10:23 a.m. ET | Park and E 49th, Manhattan – Peacock Alley was once the space between two hotels, the Waldorf and the Astoria. Throughout the day, the conjoining corridor filled with the elite of New York, dressed luxuriously, peacocking. Now, it’s the lobby of the Waldorf-Astoria Hotel, and the corridor is home to Peacock Alley, a restaurant, bar and, on Sunday mornings, the spectacle of food we call the American brunch buffet.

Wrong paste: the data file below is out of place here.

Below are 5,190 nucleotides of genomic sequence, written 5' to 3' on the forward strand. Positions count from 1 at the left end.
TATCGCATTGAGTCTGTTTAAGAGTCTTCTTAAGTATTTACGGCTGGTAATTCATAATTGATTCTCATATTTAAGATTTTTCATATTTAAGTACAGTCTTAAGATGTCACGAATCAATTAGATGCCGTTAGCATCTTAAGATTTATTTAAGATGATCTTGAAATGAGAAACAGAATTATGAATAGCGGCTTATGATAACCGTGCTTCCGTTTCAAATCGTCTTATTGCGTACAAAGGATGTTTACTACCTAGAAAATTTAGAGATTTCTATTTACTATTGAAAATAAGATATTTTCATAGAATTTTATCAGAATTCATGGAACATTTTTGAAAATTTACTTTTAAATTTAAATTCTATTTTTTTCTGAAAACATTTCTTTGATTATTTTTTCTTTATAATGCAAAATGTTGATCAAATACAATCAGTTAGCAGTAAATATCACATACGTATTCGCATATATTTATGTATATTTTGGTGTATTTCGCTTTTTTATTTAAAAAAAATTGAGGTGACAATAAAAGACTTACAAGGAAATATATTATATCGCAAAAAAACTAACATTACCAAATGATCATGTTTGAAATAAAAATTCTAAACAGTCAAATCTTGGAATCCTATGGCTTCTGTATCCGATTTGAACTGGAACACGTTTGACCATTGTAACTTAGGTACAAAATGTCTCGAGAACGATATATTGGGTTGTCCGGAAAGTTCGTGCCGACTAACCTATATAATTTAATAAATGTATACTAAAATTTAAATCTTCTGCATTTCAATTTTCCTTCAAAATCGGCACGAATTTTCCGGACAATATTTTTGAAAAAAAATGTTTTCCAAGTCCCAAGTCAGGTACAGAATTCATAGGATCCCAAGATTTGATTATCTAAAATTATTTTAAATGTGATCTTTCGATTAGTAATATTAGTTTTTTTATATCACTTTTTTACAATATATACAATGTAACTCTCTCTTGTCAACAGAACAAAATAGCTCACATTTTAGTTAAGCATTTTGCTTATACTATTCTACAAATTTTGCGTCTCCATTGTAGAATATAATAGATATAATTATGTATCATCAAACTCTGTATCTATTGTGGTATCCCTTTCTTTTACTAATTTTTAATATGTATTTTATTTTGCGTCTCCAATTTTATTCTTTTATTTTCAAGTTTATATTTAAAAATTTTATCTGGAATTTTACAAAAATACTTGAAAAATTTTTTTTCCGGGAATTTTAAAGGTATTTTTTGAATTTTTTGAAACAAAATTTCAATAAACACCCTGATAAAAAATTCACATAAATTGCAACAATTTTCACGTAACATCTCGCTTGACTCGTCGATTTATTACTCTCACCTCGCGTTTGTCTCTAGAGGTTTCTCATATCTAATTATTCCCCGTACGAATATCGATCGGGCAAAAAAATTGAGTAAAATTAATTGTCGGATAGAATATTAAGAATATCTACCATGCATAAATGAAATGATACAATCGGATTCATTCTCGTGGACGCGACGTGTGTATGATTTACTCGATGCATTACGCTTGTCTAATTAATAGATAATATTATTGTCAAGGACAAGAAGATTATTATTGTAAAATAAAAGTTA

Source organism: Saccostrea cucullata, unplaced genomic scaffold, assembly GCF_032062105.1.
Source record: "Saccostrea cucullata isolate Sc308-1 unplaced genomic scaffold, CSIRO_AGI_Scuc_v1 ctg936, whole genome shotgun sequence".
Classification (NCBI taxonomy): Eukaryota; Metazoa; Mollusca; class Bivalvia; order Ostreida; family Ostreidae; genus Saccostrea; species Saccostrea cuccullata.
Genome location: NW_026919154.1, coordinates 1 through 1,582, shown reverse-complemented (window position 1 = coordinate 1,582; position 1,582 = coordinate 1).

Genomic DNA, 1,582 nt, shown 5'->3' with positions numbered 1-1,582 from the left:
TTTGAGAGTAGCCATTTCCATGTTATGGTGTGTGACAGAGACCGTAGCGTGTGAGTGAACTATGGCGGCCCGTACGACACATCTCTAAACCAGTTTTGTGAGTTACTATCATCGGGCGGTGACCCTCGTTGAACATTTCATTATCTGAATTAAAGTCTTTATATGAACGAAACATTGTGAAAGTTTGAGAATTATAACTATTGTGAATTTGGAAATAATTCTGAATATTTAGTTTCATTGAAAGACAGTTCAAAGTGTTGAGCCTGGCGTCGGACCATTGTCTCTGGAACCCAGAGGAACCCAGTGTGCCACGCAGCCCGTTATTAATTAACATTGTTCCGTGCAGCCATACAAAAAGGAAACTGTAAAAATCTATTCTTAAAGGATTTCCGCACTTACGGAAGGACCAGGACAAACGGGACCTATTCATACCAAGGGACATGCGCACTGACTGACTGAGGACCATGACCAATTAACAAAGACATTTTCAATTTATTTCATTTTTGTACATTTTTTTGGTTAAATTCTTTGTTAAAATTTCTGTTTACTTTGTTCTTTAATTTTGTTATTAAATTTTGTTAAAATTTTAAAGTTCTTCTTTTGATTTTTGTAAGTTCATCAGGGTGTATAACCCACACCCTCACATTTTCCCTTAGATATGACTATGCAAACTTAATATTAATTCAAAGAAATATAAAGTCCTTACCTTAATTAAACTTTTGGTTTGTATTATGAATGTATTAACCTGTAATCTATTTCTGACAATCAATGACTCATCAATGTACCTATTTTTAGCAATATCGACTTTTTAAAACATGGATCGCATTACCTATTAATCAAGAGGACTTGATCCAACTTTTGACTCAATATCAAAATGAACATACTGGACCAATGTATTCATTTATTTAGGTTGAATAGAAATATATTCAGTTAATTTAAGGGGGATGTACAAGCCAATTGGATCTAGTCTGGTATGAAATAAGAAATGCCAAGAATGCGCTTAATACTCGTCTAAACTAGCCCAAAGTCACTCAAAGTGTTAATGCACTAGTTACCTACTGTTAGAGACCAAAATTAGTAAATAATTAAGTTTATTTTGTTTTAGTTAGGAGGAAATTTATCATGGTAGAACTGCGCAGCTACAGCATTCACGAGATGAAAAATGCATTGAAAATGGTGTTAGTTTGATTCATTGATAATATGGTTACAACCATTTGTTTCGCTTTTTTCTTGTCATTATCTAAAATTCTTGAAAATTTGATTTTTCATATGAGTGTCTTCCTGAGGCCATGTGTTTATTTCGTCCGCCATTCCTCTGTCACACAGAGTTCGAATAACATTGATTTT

Chef David Garcelon, who’s run brunch for the past four years, recommends coming around noon, when the city of New York lifts its ban on alcohol service (booze can’t be served prior to 12:00 p.m.), so you can partake in both courses — breakfast and lunch — properly. But at just past 10, one should have no problem loading up plates across the gamut of what’s on display — pain au chocolat, charcuterie, cheeses, oysters, caviar, bacon, chicken and pork sausage, an egg, roast ham, beef Wellington, lobster mac and cheese, mashed potatoes, lobster bisque soup, fresh fruit, red velvet cake. Black coffee pairs with everything. The buffet is set up right in the middle of the lobby, and while there’s less peacocking among the guests (though one onlooker did spring for petty larceny of a cantaloupe slice), the display is appropriately boastful. The idea is that this is a caloric spectacle, and the best thing is to embrace everything, from the pancakes — traditional staples of brunch — to the baked Alaska — those flourishes of the ornamentally rich.